by Marc Hudson
Stories about the making of poems are always somewhat fictional. This is not the result of purposeful deception, but of the flaws of memory, the inability of facts, and, especially, one’s more fluid intuitions, to adhere to the conscious mind.
“Helen’s Tears” was written in the late winter of 2003, begun a month or so after our son, Ian’s, death. By that time it was evident that President George W. Bush and his advisors were determined to lead our nation into war against Iraq. Like many that winter, I considered this a tragic decision that would result in thousands of unnecessary deaths. As a father who had recently lost a son, it was not difficult for me to imagine the grief that many parents would soon be feeling in both America and Iraq. Out of protest and out of sorrow, I wrote this poem.
Our son, Ian, died at 19. He had profound cerebral palsy, which had left him quadriplegic, though mentally he was gifted. He was the age of some of those young soldiers who would soon die. And he himself was a sort of soldier, clear-eyed, courageous, and with a great sense of humor that rescued him from self-pity.
So the poem begins with a remembrance of Ian’s burial in the early January snow and concludes by recalling that scene: the coffin, the imagery suggests, is like a funeral ship being launched into the breakers. It echoes an image from the beginning of Beowulf, the ship burial of Scyld Scefing.
The bulk of the poem narrates, briefly, the process of war and its consequences. I did not invent the detail of a shroud being pinned over Guernica: in February of 2003 when then-Secretary of State Colin Powell testified at the UN Security Council in favor of our imminent declaration of war, a blue curtain had been hung before the tapestry reproduction of Guernica just outside the chamber. It struck me then, and it still does, as an unintentional admission of guilt on the part of the Bush Administration.
There follows the surreal sequence of “the human dust” rising over Baghdad and circulating with the high winds flowing east across the planet. I have no idea if that is meteorologically accurate, but I believe it is accurate elegy. As a Christian, I believe the human community is woven together across the planet, and that the planet is one vast, miraculous biosphere, each organism linked to every other. So it is now and will be forever. And so the beautiful snow that would later fall in Indiana, I imagined, would carry news, even dust, from the catastrophe in Baghdad and elsewhere in Iraq.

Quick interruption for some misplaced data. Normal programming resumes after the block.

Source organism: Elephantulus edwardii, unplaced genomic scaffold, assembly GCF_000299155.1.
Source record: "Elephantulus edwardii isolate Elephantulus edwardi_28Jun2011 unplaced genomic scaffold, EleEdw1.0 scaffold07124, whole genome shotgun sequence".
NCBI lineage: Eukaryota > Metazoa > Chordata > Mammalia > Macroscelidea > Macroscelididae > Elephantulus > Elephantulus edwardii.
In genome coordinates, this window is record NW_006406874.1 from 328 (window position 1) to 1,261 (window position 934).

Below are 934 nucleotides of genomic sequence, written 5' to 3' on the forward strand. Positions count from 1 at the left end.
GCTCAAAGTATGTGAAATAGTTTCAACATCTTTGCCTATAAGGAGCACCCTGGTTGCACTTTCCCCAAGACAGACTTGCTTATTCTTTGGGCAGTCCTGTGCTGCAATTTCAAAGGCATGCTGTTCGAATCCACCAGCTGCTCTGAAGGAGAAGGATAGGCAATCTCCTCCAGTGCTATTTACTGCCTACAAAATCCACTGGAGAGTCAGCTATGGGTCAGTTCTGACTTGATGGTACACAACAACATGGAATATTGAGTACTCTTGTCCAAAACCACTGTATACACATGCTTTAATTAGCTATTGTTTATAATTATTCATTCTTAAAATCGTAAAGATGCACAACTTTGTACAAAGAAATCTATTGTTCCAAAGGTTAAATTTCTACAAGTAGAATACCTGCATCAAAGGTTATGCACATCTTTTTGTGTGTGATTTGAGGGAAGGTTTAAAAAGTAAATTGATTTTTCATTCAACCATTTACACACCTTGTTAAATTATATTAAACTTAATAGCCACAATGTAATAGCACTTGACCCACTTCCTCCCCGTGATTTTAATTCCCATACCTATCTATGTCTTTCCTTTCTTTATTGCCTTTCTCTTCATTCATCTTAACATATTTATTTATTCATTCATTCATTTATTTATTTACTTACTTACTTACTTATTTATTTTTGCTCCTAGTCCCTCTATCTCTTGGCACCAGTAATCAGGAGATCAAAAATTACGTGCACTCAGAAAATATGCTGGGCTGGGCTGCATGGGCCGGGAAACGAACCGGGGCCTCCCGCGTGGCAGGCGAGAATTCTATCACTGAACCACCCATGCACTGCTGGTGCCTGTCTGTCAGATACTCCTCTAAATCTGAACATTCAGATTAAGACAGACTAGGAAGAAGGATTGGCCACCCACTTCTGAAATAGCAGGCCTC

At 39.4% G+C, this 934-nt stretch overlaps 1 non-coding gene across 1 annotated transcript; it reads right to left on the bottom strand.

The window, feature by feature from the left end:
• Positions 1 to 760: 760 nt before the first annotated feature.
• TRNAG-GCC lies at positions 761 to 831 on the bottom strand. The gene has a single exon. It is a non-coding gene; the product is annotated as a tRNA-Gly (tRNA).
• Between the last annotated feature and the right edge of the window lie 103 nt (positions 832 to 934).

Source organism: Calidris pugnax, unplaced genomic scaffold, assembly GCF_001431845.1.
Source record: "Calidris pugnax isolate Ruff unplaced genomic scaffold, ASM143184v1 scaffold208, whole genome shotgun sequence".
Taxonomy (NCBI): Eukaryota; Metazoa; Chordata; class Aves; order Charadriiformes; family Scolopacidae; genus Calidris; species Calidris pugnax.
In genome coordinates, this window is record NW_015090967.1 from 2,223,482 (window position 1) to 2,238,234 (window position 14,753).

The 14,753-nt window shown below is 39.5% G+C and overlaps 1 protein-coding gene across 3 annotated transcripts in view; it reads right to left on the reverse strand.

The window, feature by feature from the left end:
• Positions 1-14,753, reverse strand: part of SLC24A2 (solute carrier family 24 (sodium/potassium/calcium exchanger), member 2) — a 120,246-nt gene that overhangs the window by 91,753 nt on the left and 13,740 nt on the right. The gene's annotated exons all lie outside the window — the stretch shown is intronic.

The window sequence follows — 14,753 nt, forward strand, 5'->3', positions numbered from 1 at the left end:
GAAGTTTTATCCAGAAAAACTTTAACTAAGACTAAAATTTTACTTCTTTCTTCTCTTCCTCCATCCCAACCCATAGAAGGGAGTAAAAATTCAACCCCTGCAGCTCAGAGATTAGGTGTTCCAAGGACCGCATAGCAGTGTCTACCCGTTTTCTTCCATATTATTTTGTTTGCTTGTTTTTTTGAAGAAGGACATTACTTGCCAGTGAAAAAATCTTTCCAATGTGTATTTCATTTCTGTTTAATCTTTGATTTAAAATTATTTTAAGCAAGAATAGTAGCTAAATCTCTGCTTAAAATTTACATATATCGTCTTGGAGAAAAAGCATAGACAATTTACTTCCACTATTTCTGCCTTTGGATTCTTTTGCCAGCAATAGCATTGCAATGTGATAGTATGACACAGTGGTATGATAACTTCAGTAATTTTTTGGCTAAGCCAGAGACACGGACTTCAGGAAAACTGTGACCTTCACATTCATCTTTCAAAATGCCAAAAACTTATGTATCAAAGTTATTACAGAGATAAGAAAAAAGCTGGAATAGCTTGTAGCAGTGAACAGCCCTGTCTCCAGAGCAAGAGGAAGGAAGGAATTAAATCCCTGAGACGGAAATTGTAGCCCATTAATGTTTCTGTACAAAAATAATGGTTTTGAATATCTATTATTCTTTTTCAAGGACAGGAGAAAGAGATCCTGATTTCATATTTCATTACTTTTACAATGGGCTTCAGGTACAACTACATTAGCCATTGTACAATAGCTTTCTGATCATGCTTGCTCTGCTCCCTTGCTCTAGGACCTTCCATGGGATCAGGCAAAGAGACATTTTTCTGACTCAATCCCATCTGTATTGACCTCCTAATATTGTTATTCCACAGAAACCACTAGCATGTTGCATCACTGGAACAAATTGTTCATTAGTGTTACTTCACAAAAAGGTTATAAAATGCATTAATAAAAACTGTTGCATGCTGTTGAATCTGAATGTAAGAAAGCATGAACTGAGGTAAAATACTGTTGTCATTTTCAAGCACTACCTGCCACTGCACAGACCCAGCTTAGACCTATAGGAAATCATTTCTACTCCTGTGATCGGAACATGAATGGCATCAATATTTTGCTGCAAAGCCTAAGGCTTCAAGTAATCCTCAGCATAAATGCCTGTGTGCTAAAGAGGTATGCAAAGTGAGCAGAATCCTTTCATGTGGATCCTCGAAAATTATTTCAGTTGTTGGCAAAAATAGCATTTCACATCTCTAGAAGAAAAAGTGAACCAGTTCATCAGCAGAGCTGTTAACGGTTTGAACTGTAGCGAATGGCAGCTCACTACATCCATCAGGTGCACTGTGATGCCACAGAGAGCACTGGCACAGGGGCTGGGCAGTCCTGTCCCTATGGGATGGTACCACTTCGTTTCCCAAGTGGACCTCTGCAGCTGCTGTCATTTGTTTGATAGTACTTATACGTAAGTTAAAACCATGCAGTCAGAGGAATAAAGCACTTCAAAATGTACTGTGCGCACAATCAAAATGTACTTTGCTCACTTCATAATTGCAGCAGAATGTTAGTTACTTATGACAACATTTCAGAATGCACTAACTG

That is not so much a mystical as an ecological insight. Suddenly, as I composed that part of the poem, I remembered what I had learned in a freshman chemistry class at Georgetown University forty years before. Professor Baker was lecturing us about the properties of the water molecule. He told us that when you drink a glass of water, it is not statistically unlikely that it would contain a molecule from the tears of Helen of Troy. Such is the enduring integrity of tears. That memory also struck a chord because my wife’s name is Helen.
And so I come to the end of the poem and my pronouncement about war. If you are a veteran reading this poem, I don’t blame you for rejecting my declaration. But some, unfortunately, will know that for a mother or a father who has lost a child in war, or in its aftermath, my assertion is often true.
The second poem from East of Sorrow, “There is an Ancient Light,” is its final and most recently composed poem. Its story is brief. In the summer of 2015, a few months after teaching my last class at Wabash, Helen and I drove out to Santa Fe to visit our daughter. We rented a small casita on Vuelta Place—one that would easily qualify as a tiny house. But its courtyard was spacious and beautiful, arranged with pots of hollyhocks, spirea, and penstemons. Nearby, a fountain plashed into a basin. In its depths drifted a few somnolent golden carp. The sunlight in Santa Fe is especially brilliant and abundant. So, impressionist that I am, it was often my study. I would sit at a small table by our casita door and write for an hour or so each morning, and occasionally, evenings after dinner. I tried, more than usual, to be the amanuensis of those moments in that particular spot. I may owe some debt to the Spanish Modernist, Jorge Guillen, who had a theory of “the patina of things,” the poem as a sort of distillate of essences, as I understand it. This poem came to me toward the end of our stay, a valedictory study of that late light and its gifts.
East of Sorrow is available at the Wabash College Bookstore. Copies are also on sale at the Carnegie Museum in Crawfordsville and at Von’s Bookshop on Chauncey Hill in West Lafayette. The book can also be ordered online from its publisher, Red Mountain Press.
Marc Hudson is Professor Emeritus of English at Wabash.